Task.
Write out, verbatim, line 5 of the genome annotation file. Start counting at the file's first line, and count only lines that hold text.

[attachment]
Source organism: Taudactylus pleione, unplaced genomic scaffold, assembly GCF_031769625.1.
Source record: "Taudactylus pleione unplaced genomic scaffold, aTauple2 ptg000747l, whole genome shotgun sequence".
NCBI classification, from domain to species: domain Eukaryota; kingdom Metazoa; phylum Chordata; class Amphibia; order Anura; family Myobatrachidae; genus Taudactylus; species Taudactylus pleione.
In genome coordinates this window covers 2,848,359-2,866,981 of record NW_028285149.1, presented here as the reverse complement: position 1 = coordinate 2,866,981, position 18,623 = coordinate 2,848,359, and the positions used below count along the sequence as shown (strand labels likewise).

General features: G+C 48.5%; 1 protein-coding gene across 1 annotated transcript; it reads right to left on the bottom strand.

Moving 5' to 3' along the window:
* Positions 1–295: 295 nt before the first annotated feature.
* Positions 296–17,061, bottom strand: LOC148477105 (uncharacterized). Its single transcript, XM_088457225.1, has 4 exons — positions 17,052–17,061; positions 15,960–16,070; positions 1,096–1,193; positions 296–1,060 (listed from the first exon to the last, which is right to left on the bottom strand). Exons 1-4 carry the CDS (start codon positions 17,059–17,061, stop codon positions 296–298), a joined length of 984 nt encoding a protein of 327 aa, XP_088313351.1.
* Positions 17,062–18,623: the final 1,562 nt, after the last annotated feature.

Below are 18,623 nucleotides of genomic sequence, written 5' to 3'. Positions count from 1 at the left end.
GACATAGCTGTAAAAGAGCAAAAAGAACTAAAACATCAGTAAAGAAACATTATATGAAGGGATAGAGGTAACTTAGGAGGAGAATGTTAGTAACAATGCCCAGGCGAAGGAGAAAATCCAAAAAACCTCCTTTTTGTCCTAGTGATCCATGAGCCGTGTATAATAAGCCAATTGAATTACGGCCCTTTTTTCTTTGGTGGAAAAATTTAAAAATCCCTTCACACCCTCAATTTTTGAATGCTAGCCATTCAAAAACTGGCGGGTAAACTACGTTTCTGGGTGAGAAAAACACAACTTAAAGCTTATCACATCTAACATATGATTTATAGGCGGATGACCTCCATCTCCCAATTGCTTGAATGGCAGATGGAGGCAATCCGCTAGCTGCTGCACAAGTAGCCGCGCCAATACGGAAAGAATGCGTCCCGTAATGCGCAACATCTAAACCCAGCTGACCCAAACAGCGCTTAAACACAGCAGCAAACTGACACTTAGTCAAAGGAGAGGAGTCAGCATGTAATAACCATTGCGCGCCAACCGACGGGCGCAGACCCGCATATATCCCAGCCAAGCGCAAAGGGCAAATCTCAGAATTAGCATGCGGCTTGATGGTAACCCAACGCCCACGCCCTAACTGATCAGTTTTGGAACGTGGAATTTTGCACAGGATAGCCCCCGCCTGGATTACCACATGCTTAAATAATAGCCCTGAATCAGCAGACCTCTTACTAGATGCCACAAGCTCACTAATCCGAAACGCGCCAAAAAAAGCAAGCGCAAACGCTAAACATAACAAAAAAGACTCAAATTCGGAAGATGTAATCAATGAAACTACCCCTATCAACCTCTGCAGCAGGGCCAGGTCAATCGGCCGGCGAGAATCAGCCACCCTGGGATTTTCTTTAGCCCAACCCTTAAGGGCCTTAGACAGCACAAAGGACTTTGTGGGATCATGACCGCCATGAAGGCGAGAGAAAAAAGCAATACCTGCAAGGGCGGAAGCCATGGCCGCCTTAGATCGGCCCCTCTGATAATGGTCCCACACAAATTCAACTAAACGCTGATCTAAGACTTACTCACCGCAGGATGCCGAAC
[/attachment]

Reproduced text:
General features: G+C 48.5%; 1 protein-coding gene across 1 annotated transcript; it reads right to left on the bottom strand.